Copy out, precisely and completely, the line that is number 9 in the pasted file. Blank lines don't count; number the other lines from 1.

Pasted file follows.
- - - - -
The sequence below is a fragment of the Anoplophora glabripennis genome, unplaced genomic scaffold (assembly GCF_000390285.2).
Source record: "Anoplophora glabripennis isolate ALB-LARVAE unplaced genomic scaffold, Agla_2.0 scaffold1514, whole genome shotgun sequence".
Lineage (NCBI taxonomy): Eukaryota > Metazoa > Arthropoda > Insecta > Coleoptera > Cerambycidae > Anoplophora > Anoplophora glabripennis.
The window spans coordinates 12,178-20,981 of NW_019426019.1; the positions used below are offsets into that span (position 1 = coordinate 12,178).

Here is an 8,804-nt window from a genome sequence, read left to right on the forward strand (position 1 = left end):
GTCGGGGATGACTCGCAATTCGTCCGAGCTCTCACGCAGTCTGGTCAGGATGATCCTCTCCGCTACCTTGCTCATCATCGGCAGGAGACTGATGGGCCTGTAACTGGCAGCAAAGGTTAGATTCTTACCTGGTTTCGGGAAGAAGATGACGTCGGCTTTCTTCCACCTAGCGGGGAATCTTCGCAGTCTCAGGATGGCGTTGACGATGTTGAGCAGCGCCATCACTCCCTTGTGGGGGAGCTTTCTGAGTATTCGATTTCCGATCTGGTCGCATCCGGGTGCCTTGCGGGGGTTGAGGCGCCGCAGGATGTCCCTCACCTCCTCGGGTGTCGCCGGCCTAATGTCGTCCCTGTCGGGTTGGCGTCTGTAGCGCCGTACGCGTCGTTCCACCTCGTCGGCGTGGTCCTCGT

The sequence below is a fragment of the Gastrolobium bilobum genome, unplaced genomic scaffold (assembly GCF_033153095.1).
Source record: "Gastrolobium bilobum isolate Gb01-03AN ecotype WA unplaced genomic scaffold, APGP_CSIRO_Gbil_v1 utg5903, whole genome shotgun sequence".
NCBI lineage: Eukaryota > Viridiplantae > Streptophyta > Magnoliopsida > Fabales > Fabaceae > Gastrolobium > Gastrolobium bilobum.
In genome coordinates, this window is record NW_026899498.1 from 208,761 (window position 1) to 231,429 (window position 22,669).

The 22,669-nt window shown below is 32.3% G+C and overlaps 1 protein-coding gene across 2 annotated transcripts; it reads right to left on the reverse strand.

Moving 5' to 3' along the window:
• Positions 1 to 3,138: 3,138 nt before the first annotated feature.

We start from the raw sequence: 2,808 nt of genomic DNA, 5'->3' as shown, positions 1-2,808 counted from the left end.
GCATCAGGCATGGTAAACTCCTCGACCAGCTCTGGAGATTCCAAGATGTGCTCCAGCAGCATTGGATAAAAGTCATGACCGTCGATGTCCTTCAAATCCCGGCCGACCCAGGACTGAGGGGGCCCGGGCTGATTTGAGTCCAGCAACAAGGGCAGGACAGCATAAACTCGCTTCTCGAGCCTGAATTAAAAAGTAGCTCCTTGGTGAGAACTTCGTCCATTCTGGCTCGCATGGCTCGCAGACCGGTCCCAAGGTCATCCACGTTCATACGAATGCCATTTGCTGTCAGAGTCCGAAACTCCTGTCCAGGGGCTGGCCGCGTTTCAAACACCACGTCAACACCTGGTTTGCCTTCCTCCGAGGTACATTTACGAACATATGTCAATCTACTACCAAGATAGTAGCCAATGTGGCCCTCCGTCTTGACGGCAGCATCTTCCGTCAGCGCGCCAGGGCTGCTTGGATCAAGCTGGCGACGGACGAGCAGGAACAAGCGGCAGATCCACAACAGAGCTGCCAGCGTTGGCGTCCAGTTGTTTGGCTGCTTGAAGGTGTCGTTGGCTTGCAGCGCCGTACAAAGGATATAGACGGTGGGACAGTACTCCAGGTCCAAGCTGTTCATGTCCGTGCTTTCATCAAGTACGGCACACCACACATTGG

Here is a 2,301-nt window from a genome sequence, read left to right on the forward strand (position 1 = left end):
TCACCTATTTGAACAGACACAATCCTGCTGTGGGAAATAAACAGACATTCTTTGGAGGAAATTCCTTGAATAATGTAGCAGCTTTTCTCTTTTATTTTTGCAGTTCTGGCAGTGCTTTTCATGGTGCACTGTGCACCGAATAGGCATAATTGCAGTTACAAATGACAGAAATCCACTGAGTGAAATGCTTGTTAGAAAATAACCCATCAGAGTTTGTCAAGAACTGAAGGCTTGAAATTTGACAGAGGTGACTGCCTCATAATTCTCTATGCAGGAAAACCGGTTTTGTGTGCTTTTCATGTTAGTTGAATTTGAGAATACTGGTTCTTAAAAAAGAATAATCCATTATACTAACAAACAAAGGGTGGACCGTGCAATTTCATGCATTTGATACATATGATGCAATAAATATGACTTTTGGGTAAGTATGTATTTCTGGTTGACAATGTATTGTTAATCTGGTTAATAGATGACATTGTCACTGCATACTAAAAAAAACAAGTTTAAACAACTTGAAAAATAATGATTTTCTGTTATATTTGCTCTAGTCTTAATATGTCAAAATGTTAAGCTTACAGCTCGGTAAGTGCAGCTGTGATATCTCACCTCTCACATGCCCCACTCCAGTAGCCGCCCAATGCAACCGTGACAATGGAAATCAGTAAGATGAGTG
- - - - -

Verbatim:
NCBI lineage: Eukaryota > Viridiplantae > Streptophyta > Magnoliopsida > Fabales > Fabaceae > Gastrolobium > Gastrolobium bilobum.